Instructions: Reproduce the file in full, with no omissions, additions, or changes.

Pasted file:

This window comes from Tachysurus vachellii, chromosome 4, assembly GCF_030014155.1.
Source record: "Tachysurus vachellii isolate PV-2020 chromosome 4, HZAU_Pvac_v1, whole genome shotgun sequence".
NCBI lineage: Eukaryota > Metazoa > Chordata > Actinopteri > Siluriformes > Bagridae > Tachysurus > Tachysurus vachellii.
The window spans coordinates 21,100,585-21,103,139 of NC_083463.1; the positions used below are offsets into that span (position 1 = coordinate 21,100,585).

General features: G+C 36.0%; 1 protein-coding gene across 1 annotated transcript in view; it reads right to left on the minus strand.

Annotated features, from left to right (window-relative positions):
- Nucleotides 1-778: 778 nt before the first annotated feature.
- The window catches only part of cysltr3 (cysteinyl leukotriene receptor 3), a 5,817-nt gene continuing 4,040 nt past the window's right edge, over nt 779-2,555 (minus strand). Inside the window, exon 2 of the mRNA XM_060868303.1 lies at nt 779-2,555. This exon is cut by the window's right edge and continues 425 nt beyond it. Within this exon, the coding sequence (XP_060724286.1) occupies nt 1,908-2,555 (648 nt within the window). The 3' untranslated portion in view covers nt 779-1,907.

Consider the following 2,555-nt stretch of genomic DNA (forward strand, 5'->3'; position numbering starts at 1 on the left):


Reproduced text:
This window comes from Tachysurus vachellii, chromosome 4, assembly GCF_030014155.1.
Source record: "Tachysurus vachellii isolate PV-2020 chromosome 4, HZAU_Pvac_v1, whole genome shotgun sequence".
NCBI lineage: Eukaryota > Metazoa > Chordata > Actinopteri > Siluriformes > Bagridae > Tachysurus > Tachysurus vachellii.
The window spans coordinates 21,100,585-21,103,139 of NC_083463.1; the positions used below are offsets into that span (position 1 = coordinate 21,100,585).

General features: G+C 36.0%; 1 protein-coding gene across 1 annotated transcript in view; it reads right to left on the minus strand.

Annotated features, from left to right (window-relative positions):
- Nucleotides 1-778: 778 nt before the first annotated feature.
- The window catches only part of cysltr3 (cysteinyl leukotriene receptor 3), a 5,817-nt gene continuing 4,040 nt past the window's right edge, over nt 779-2,555 (minus strand). Inside the window, exon 2 of the mRNA XM_060868303.1 lies at nt 779-2,555. This exon is cut by the window's right edge and continues 425 nt beyond it. Within this exon, the coding sequence (XP_060724286.1) occupies nt 1,908-2,555 (648 nt within the window). The 3' untranslated portion in view covers nt 779-1,907.

Consider the following 2,555-nt stretch of genomic DNA (forward strand, 5'->3'; position numbering starts at 1 on the left):